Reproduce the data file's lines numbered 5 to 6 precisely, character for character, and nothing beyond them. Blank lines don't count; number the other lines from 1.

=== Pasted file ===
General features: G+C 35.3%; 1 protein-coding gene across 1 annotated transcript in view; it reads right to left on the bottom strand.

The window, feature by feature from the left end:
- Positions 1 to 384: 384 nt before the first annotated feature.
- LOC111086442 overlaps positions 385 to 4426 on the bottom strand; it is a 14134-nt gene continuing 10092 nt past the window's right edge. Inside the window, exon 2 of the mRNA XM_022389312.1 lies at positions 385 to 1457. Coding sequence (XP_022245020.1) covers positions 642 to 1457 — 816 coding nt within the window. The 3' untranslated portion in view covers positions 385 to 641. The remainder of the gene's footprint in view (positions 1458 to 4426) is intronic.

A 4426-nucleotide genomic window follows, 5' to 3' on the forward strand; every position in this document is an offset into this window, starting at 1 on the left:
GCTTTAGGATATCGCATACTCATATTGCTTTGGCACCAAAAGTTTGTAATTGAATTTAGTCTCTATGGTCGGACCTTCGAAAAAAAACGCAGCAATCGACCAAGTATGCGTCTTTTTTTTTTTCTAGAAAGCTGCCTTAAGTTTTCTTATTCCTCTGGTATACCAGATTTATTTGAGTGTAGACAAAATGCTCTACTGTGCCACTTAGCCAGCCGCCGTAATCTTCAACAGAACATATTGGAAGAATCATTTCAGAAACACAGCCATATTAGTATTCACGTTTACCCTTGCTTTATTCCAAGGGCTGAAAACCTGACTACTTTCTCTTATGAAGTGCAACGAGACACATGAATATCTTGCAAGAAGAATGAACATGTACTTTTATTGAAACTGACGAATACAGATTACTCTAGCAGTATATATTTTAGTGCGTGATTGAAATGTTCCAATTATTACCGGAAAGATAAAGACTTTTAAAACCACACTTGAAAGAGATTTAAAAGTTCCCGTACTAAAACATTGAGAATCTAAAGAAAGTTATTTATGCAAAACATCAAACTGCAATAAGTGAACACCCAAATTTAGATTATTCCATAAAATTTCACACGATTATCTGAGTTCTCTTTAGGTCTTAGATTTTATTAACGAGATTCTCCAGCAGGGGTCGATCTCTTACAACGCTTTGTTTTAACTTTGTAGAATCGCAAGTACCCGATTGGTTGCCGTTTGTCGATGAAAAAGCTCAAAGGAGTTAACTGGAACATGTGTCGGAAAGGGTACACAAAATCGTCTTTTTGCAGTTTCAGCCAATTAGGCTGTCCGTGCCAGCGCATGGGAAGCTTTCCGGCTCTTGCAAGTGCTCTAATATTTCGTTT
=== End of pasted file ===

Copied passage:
A 4426-nucleotide genomic window follows, 5' to 3' on the forward strand; every position in this document is an offset into this window, starting at 1 on the left:
GCTTTAGGATATCGCATACTCATATTGCTTTGGCACCAAAAGTTTGTAATTGAATTTAGTCTCTATGGTCGGACCTTCGAAAAAAAACGCAGCAATCGACCAAGTATGCGTCTTTTTTTTTTTCTAGAAAGCTGCCTTAAGTTTTCTTATTCCTCTGGTATACCAGATTTATTTGAGTGTAGACAAAATGCTCTACTGTGCCACTTAGCCAGCCGCCGTAATCTTCAACAGAACATATTGGAAGAATCATTTCAGAAACACAGCCATATTAGTATTCACGTTTACCCTTGCTTTATTCCAAGGGCTGAAAACCTGACTACTTTCTCTTATGAAGTGCAACGAGACACATGAATATCTTGCAAGAAGAATGAACATGTACTTTTATTGAAACTGACGAATACAGATTACTCTAGCAGTATATATTTTAGTGCGTGATTGAAATGTTCCAATTATTACCGGAAAGATAAAGACTTTTAAAACCACACTTGAAAGAGATTTAAAAGTTCCCGTACTAAAACATTGAGAATCTAAAGAAAGTTATTTATGCAAAACATCAAACTGCAATAAGTGAACACCCAAATTTAGATTATTCCATAAAATTTCACACGATTATCTGAGTTCTCTTTAGGTCTTAGATTTTATTAACGAGATTCTCCAGCAGGGGTCGATCTCTTACAACGCTTTGTTTTAACTTTGTAGAATCGCAAGTACCCGATTGGTTGCCGTTTGTCGATGAAAAAGCTCAAAGGAGTTAACTGGAACATGTGTCGGAAAGGGTACACAAAATCGTCTTTTTGCAGTTTCAGCCAATTAGGCTGTCCGTGCCAGCGCATGGGAAGCTTTCCGGCTCTTGCAAGTGCTCTAATATTTCGTTT